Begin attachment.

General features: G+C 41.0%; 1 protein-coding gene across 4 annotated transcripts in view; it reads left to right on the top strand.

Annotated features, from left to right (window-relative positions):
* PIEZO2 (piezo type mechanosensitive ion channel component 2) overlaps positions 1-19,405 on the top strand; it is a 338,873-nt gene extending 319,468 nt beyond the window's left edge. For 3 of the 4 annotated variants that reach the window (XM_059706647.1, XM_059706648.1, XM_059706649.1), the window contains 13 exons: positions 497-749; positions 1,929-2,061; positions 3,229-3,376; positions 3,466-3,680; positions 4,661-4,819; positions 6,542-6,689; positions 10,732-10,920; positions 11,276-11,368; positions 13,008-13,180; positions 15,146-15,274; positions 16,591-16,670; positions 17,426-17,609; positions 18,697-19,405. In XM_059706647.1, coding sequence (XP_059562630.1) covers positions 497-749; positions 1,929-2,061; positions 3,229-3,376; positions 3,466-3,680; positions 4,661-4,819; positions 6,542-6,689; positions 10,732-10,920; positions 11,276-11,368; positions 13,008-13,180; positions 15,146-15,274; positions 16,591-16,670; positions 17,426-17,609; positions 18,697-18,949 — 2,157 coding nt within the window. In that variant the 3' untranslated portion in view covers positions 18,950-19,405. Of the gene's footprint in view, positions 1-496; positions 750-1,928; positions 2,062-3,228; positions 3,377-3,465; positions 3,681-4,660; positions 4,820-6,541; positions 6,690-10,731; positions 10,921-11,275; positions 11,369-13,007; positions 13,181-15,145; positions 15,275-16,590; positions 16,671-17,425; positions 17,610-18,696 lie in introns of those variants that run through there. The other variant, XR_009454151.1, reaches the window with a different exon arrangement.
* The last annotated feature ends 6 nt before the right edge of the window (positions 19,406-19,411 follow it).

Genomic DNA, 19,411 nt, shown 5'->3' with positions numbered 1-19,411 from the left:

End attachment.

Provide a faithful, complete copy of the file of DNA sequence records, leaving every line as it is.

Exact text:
General features: G+C 41.0%; 1 protein-coding gene across 4 annotated transcripts in view; it reads left to right on the top strand.

Annotated features, from left to right (window-relative positions):
* PIEZO2 (piezo type mechanosensitive ion channel component 2) overlaps positions 1-19,405 on the top strand; it is a 338,873-nt gene extending 319,468 nt beyond the window's left edge. For 3 of the 4 annotated variants that reach the window (XM_059706647.1, XM_059706648.1, XM_059706649.1), the window contains 13 exons: positions 497-749; positions 1,929-2,061; positions 3,229-3,376; positions 3,466-3,680; positions 4,661-4,819; positions 6,542-6,689; positions 10,732-10,920; positions 11,276-11,368; positions 13,008-13,180; positions 15,146-15,274; positions 16,591-16,670; positions 17,426-17,609; positions 18,697-19,405. In XM_059706647.1, coding sequence (XP_059562630.1) covers positions 497-749; positions 1,929-2,061; positions 3,229-3,376; positions 3,466-3,680; positions 4,661-4,819; positions 6,542-6,689; positions 10,732-10,920; positions 11,276-11,368; positions 13,008-13,180; positions 15,146-15,274; positions 16,591-16,670; positions 17,426-17,609; positions 18,697-18,949 — 2,157 coding nt within the window. In that variant the 3' untranslated portion in view covers positions 18,950-19,405. Of the gene's footprint in view, positions 1-496; positions 750-1,928; positions 2,062-3,228; positions 3,377-3,465; positions 3,681-4,660; positions 4,820-6,541; positions 6,690-10,731; positions 10,921-11,275; positions 11,369-13,007; positions 13,181-15,145; positions 15,275-16,590; positions 16,671-17,425; positions 17,610-18,696 lie in introns of those variants that run through there. The other variant, XR_009454151.1, reaches the window with a different exon arrangement.
* The last annotated feature ends 6 nt before the right edge of the window (positions 19,406-19,411 follow it).

Genomic DNA, 19,411 nt, shown 5'->3' with positions numbered 1-19,411 from the left: